In addition to skeletal abnormalities, individuals with otopalatodigital syndrome type 2 may have developmental delay, increased fluid in the center of the brain (hydrocephalus), protrusion of the abdominal organs through the navel (omphalocele), heart defects, chest abnormalities, obstruction of the ducts between the kidneys and bladder (ureters), and, in males, opening of the urethra on the underside of the penis (hypospadias).
Males with otopalatodigital syndrome type 2 generally have much more severe signs and symptoms than do females. Males with the disorder usually do not live beyond their first year, because their underdeveloped rib cage does not allow sufficient lung expansion for breathing.
How common is otopalatodigital syndrome type 2?
Otopalatodigital syndrome type 2 is a rare disorder, affecting fewer than 1 in every 100,000 individuals. Its specific incidence is unknown.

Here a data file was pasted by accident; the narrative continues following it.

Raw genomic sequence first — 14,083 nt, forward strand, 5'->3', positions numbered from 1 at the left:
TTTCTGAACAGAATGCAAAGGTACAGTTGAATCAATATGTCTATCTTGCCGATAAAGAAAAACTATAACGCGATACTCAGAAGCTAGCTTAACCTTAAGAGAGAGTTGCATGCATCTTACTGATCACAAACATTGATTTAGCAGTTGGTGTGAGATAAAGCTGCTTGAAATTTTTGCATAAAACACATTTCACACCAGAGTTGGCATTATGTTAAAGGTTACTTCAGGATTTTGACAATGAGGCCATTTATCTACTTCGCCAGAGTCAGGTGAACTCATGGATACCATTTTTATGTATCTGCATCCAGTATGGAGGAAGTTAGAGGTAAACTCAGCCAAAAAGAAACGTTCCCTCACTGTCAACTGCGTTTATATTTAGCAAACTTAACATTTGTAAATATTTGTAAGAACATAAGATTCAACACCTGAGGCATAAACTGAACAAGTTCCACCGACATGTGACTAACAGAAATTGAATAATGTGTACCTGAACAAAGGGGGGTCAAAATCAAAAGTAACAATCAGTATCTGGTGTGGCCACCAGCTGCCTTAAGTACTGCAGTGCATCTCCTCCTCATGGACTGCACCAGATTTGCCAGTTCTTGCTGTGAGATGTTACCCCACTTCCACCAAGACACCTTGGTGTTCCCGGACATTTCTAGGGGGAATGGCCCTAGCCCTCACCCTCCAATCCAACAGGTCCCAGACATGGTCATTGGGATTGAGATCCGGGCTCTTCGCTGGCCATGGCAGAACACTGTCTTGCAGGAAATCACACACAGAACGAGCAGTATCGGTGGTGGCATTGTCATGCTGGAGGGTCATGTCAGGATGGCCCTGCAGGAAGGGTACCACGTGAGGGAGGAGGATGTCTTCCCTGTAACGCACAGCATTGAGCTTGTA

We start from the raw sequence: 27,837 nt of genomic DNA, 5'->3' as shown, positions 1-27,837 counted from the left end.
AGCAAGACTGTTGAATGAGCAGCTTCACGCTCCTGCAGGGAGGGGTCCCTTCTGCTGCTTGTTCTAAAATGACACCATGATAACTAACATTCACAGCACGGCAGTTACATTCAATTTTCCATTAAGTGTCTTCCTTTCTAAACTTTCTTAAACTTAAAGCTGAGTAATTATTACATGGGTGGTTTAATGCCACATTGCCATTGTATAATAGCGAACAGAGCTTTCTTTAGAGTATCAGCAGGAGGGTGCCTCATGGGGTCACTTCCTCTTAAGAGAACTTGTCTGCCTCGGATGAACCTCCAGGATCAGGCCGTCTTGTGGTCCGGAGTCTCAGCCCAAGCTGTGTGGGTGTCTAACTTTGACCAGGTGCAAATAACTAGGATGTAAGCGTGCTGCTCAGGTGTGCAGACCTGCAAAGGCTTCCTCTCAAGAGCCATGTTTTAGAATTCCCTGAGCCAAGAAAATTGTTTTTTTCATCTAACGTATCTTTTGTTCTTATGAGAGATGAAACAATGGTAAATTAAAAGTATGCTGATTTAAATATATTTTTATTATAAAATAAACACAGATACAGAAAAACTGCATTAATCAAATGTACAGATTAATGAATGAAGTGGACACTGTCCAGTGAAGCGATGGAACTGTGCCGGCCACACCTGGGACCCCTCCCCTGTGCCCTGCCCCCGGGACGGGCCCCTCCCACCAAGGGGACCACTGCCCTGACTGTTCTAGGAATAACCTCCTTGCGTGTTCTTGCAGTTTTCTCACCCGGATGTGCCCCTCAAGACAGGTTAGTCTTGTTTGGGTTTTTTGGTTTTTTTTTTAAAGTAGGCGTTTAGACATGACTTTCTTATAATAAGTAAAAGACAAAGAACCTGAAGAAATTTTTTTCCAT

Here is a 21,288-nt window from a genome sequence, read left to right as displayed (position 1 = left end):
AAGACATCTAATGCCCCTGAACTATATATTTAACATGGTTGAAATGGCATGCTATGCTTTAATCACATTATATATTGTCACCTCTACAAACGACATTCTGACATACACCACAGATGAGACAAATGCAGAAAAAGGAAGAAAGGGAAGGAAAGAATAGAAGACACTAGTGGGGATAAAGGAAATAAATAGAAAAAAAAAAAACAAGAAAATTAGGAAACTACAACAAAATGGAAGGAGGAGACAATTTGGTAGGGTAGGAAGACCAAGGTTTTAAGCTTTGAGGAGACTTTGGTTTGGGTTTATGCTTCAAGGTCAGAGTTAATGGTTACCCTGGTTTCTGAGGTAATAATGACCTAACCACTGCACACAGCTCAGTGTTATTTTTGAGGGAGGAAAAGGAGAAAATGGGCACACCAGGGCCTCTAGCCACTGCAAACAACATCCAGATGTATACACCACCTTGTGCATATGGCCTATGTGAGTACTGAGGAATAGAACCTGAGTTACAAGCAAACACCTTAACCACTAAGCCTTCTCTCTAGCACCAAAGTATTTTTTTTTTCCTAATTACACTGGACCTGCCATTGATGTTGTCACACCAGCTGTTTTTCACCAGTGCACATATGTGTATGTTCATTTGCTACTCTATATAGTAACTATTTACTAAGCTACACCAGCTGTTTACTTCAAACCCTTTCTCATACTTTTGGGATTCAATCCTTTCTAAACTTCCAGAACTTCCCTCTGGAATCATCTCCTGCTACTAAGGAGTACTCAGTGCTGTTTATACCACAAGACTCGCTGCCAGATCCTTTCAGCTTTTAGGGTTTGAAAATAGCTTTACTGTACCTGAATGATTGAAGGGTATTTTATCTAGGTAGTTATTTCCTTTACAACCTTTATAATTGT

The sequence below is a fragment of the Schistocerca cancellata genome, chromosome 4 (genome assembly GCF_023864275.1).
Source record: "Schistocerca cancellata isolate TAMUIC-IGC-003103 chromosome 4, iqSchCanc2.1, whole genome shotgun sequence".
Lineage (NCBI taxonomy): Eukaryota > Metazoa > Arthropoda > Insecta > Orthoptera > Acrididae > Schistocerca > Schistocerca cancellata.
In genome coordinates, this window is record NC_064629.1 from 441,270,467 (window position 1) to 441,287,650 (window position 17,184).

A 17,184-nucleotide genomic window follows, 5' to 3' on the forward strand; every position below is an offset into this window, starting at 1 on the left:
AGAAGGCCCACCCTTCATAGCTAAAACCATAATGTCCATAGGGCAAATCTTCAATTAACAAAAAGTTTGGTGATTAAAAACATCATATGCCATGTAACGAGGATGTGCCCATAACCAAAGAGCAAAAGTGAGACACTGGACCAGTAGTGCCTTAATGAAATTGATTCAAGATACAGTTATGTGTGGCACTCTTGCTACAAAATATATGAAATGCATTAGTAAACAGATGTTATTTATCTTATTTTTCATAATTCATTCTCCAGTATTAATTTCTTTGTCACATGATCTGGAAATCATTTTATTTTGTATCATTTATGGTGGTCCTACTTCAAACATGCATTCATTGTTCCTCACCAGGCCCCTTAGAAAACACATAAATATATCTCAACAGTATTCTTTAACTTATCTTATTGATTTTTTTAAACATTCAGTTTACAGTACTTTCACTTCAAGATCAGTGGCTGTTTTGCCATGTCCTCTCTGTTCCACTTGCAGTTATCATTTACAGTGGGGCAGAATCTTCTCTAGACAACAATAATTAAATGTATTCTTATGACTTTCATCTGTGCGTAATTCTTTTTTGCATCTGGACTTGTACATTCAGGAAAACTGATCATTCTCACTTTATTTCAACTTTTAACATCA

What genes are related to otopalatodigital syndrome type 2?
Mutations in the FLNA gene cause otopalatodigital syndrome type 2.
The FLNA gene provides instructions for producing the protein filamin A, which helps build the network of protein filaments (cytoskeleton) that gives structure to cells and allows them to change shape and move. Filamin A binds to another protein called actin, and helps the actin to form the branching network of filaments that make up the cytoskeleton. Filamin A also links actin to many other proteins to perform various functions within the cell.